You also don’t want to add big or thick branches to your compost pile. Those will take much longer to turn into compost and you’ll end up having to pull them out when your other compost is ready to use. So when you are thinking “twigs” make sure they are 1/4″ or less in diameter. For reference, a standard-sized pencil is about 1/4″ in diameter.

4. Turn less often to keep the heat in.

When it’s cold out you’ll want to turn your compost less if it’s in a pile because that way, any heat that’s in the center of the pile working for you will stay there. If you turn it you’ll essentially be opening up the pile and letting that warmer core cool.

This was kind of a relief for me when I found this out because it can be tough to turn a pile when it’s covered with ice or snow or part of it is frozen.

5. Make a little shelter for your compost.

If you have a compost pile rather than a compost bin, and you are interested in trying to keep it going longer into the cold weather, in the fall you can surround it with straw bales to help keep the contents corralled and provide some insulation.

When you are looking for bales you may be able to get good deals on them (or even get them for free) by visiting locations where they have had Halloween hayrides and corn mazes, etc. after that season has passed and they are cleaning up. They often have bales they won’t be using anymore.

6. Don’t let your compost get too wet.

If you live in an area that gets rain mixed with snow or where there is snow, then a melt, then more snow, as is happening across more of the globe, then you’ll want to try to keep your compost from really getting soaked during the winter.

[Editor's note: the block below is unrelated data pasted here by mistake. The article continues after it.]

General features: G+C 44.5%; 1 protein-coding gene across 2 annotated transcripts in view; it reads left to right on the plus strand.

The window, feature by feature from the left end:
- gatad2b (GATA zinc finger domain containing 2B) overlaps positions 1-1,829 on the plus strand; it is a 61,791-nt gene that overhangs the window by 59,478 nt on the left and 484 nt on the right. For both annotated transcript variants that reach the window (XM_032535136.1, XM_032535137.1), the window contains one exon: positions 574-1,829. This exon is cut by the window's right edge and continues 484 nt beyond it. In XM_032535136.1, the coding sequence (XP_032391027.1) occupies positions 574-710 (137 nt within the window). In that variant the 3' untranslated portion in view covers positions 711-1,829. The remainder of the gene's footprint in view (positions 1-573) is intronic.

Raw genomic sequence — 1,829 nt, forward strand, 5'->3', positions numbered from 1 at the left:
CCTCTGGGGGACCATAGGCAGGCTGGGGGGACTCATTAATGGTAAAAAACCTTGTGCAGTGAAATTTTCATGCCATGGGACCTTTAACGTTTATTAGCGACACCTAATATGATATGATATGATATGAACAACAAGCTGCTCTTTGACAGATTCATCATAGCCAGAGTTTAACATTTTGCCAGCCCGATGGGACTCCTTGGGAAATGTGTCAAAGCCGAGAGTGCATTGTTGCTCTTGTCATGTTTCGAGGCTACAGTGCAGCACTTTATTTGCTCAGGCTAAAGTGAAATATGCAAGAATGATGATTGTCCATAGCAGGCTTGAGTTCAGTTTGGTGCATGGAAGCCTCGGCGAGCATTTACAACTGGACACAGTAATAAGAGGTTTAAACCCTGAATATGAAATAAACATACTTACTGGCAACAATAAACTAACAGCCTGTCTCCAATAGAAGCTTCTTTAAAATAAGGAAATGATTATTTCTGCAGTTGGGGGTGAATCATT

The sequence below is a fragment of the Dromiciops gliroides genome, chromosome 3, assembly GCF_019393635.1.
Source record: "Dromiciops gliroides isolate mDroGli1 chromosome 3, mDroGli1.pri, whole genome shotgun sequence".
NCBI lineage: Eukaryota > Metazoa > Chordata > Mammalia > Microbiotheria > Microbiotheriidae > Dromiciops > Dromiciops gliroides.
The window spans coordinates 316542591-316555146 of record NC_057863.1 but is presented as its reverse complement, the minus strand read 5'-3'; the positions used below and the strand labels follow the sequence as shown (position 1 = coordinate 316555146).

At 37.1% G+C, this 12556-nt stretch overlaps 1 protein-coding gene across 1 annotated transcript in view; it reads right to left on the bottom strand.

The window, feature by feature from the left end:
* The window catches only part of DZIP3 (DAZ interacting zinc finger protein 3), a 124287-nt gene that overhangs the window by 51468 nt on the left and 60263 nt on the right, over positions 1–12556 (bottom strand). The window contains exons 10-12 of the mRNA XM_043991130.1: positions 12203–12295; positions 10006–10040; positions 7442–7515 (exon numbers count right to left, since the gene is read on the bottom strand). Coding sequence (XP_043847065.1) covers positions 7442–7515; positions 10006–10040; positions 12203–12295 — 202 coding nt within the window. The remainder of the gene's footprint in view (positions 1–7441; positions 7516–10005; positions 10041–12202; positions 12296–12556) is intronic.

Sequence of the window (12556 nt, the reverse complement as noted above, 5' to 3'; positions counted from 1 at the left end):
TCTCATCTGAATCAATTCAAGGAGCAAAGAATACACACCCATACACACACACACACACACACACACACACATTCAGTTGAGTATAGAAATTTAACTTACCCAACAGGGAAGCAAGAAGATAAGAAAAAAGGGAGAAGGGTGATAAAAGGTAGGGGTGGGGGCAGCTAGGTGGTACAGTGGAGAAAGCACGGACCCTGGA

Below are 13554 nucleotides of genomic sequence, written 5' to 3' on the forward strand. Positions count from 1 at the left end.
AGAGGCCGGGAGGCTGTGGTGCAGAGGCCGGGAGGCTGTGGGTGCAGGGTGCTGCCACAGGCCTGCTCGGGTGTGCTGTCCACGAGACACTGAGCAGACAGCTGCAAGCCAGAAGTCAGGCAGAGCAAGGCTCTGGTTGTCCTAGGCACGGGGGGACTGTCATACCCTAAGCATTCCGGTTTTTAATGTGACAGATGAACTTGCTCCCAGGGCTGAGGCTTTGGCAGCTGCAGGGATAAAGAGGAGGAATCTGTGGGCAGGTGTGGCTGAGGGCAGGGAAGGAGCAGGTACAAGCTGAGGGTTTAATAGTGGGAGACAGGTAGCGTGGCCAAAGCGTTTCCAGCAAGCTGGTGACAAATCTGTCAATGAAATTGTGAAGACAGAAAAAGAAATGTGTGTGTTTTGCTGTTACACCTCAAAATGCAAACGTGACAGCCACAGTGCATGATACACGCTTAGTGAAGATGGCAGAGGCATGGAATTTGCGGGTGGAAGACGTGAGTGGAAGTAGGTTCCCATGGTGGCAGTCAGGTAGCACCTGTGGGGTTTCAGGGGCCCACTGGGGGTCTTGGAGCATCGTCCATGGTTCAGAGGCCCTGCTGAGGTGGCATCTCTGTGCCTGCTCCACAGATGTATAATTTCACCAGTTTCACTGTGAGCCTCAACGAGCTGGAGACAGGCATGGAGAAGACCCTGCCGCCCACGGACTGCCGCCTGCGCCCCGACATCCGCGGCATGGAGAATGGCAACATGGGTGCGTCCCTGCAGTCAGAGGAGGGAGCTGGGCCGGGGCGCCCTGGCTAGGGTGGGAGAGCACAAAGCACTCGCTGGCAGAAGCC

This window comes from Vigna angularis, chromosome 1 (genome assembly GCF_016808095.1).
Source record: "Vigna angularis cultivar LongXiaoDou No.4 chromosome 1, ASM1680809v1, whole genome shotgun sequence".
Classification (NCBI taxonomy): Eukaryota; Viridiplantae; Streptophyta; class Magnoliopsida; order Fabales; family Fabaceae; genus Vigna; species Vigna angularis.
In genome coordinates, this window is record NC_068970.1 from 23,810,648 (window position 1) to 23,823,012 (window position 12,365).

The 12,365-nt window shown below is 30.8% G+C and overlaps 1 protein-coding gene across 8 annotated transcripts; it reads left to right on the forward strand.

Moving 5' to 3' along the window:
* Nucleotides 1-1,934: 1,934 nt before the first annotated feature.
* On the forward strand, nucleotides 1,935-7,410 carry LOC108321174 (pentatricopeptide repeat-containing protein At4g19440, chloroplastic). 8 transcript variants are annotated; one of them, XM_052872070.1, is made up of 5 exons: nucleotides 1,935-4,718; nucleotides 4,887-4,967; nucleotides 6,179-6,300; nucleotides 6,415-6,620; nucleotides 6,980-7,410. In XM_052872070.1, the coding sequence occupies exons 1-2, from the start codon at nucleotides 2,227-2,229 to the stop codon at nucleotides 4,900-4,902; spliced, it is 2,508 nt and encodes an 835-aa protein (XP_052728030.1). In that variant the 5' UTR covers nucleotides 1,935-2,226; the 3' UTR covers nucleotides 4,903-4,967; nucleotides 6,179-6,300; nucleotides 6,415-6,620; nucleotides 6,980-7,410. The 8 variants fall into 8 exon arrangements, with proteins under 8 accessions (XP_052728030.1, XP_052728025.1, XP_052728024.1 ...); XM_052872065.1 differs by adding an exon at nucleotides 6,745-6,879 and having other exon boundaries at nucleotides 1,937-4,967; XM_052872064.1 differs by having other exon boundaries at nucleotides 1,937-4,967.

Some moisture is needed for composting, but too much will end up making your pile smell pretty bad come the thaw. If you can avoid getting your pile too wet then that will make everything easier.

If you’re working with a compost pile, then consider covering it with a tarp or if you’re using bales to keep your compost corralled and a bit warmer you might be able to put a piece of plywood or something like that over the top to act as a makeshift roof.

If you are using a compost tumbler you’ll have much less of a problem with your compost getting too wet. As an aside, don’t expect to be able to turn your compost during a “deep freeze” when you are using a tumbler. Once your compost material has sort of frozen in a clump, it will just stay that way until it thaws. So don’t worry about it.

7. Avoid unwanted wildlife by taking the right precautions.

To keep from attracting animals you’d rather not have in your yard to your compost pile, be sure to bury food scraps as you add them to the pile. The best place is the 8-10 inches in the center of the compost pile. But just do what you can. At a minimum, be sure to cover your pile with more leaves after you add kitchen scraps especially if you’re in a “freeze/thaw” cycle.

Once food scraps are frozen they won’t smell, but if they thaw, they might. So bury them well otherwise animals in the vicinity might think this is a buffet you put out especially for them in the dead of winter when it’s hardest to find food.

8. Don’t add these materials to your compost pile.

If you have a super hot compost pile you might be able to get away with adding some of these items. But in winter when the decomposing action going on in your compost pile is almost zero, you REALLY want to avoid these items. AND I would advise, if you want to get the healthiest and least smelly compost, do not ever add these to your compost pile.

  • Milk or milk products
  • Meat, fish, or the bones from them
  • Eggs (although eggshells are O.K.)
  • Fats like oil or grease
  • Plants or grass clippings that have been sprayed with pesticides
  • Plant trimmings from diseased plants (the disease could end up spreading when you spread you compost)